“But is it beautiful?”, is a frequent question I ask myself and the people I work with. It is a shallow and not very democratic question, but I do think that if I try to create something beautiful, in itself a very personal and subjective goal, then I can at least justify its existence and the thought process behind it. Beauty surrounds us, but it is often hidden, overwhelmed by the excesses of what else is present. My job is to expose and exploit the beauty in my work. - David Collins
Assouline presents "ABCDCS" David Collins Studio
An elegant and astonishing new book of David Collin's work is released this June by Assouline. A powerful collection of images and text written by David Collins, and his thoughts and reflections of color, nature, imagiantion, youth, and more.
“I have always wanted to see things I imagine made into a reality,” renowned architect David Collins once said, a statement that rings powerfully true in the projects of his eponymous studio. Featuring a foreword by Madonna, ABCDCS showcases a bold portfolio of images that manifest the architect and interior designer’s creative vision, one that pervades the contemporary aesthetic. Presented alphabetically to reveal David Collins’ myriad influences and inspirations and the motifs within his Studio’s work, this volume is a visually captivating journey from A to Z. The much-loved and talented David Collins set up his eponymous Studio in 1985, assiduously gathering around him an expert team of designers and architects of diverse disciplines. Across the next 28 years, David Collins Studio has redefined how people live in public and private, creating timeless and beautiful spaces, each of which exhibits a definitive sense of place, whether a hotel, restaurant, residence or retail space. -" text via ABCDCS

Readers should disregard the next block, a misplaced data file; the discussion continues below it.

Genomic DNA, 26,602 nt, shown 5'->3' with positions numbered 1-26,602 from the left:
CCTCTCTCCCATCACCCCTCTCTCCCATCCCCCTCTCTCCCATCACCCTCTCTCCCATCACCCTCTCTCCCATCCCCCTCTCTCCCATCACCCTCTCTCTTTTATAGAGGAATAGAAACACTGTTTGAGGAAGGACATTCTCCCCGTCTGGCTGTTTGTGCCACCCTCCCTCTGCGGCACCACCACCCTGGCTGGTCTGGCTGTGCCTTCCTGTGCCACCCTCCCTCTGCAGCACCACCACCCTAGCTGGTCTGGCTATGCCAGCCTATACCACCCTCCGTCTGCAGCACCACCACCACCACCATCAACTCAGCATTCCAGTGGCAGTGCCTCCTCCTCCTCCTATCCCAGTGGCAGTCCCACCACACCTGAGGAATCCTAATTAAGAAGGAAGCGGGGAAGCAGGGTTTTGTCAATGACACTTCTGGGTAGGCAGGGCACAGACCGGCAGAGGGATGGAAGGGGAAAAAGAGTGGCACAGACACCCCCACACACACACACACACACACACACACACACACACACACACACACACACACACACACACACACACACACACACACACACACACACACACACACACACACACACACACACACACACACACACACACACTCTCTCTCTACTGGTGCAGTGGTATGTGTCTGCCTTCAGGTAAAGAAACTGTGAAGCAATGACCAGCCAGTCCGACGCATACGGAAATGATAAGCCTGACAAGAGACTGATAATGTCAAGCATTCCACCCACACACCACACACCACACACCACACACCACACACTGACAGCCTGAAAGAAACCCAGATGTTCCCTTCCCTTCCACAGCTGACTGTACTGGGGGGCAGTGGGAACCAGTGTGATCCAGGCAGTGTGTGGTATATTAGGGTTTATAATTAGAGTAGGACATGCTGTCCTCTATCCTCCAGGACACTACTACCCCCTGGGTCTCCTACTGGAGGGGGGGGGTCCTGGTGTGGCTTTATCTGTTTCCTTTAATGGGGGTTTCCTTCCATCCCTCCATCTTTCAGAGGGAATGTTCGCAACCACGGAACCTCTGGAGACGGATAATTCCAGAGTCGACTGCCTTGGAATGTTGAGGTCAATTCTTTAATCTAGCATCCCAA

"Inspired by the approach of 20th century modernist titans like Eileen Gray, Le Corbusier and Mies van der Rohe, David and Iain envisaged a studio that employed a team covering all elements of interior and architectural practice."
"I have always wanted to see the things I imagine made into a reality. This, rather than being a designer or an architect, is what has driven me to try to succeed in a fairly gruelling profession. I did briefly think that fashion or film could be the job for me, but they are both vulnerable to snap judgements and critical reactions. If you design something to please everyone you please no one. If you design to please yourself the result is transitory. But at the same time any work I have done that I have been pleased with has been the result of doing something simple but well. But simple is not easy and the process of building something is complex. I do not think of myself as particularly talented but I do consider that I am particularly hard-working and passionate or rather committed to doing my best. I can only live with order and work with order too – I like to categorise everything – from art to influences to people to work. That is why I can often pull disparate influences and materials together and make a narrative which may be invisible to the casual observer but reveals itself over time and experience."
Thank you David Collins.
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